HOUSTON, Texas – Endurance typically is not a term applied to drag races that take as few as four seconds to complete.
However, it was lack of endurance, pure and simple, that cost Mike Neff and the Castrol GTX Ford Mustang a victory last year at Royal Purple Raceway.
After a long day serving as driver AND crew chief on one of the world’s most powerful race cars, working in the heat and humidity without proper nutrition, Neff made a rookie mistake and, as a result, fouled away his chances in an event in which he had been dominant in the first three rounds.
With a year of double-duty experience behind him, the 45-year-old with the Hollywood good looks returns this week prepared to make amends in the 25th renewal of the O’Reilly Spring Nationals.
“It was so humid out there,” remembered the man who this season is trying to become the first in 38 years to win an NHRA Funny Car title as both driver and crew chief. “I just didn’t take care of my physical self. I got to the final and my brain was just not all there. I just wore down and made a mistake. That’s the long and short of it.
“I asked myself, ‘why did I do that?’” he recalled, “(and) I realized I hadn’t eaten anything and then I got dehydrated and chugged some water. Then I popped some aspirin.”
It was formula for disaster but one that became a learning experience for the man who won NHRA World Championships as crew chief to Gary Scelzi (2005) and current boss and teammate John Force (2010).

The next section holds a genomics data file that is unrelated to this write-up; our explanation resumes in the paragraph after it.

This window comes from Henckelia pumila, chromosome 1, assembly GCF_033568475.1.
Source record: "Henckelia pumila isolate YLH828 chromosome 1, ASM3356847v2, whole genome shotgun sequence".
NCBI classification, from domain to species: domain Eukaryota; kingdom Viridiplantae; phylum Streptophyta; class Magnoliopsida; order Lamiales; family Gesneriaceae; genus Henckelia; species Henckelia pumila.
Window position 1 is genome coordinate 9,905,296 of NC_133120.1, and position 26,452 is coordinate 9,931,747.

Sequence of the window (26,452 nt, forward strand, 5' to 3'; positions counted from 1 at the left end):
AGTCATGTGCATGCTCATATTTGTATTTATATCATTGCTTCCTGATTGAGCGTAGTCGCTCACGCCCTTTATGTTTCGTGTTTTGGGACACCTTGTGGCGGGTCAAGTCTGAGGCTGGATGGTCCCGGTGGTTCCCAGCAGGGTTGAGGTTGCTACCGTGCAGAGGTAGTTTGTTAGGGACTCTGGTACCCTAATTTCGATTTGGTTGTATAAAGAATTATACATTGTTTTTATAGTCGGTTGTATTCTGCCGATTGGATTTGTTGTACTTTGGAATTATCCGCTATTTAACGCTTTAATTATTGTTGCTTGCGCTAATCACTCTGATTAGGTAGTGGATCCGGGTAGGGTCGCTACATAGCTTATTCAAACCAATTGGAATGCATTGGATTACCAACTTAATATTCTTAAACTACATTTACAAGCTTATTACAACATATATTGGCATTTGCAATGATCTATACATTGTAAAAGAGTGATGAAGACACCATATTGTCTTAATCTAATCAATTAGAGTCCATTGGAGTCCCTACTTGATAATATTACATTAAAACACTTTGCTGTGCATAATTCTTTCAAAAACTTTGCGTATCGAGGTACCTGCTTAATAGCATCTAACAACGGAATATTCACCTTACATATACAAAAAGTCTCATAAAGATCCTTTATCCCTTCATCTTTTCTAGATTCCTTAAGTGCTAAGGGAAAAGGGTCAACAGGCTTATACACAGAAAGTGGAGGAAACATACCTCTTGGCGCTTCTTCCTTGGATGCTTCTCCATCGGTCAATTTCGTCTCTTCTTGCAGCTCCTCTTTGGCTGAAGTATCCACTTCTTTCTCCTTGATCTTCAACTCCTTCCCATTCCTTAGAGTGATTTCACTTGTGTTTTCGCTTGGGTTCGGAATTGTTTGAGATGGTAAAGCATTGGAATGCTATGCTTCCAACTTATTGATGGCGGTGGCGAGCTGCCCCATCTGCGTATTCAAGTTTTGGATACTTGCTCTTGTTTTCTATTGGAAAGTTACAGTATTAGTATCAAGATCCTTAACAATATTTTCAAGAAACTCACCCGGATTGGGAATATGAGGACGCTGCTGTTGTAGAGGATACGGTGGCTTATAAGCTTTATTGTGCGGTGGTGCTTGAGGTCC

The former surfer, motocross racer and off-road truck mechanic returns to Royal Purple confident that this time he can manage both of jobs without any adverse effects.
He also returns at the wheel of the most consistent race car in the category, a Mustang that has made just one non-representative trip down the 1,000 foot course in 12 competitive tries this year. His average for those 12 runs, even with a 4.959 two weeks ago at the 4Wide Nationals at Charlotte, N.C., is 4.176 seconds.
No one else is close, not even teammate and points leader Robert Hight who, although he has won the last four races in the Full Throttle Series, has averaged “only” 4.369 seconds on 16 race day runs.
“My guys have given me a great car every race,” Neff said. “Our second round (at the 4Wide), it just seemed like when the car left, it kind of pulled me over towards the centerline. I got out of the groove and it spun the tires. It was a little disappointing to go down that way because we actually did feel pretty good (going in).”
In fact, Neff is a tour victory just looking for a place to happen. He’s had one of the top two or three cars at every race this season and twice has reached the final round. As a result, he is second only to Hight in Full Throttle points.
While he learned last year that “win” isn’t as important in the NHRA playoff era as “when,” Neff would like to get at least one victory on his 2012 resume before the start of the Countdown. If he could do so this weekend, it would earn him a berth in the inaugural Traxxas Nitro Shootout to be contested Sept. 2 in conjunction with the Mac Tools U.S. Nationals at Indianapolis.
At present, the only two qualifiers to race for the $100,000 top prize in that bonus race are Hight and Force. Neff would love to keep it “all-John Force Racing, all-Castrol, all-Ford, all the time.”
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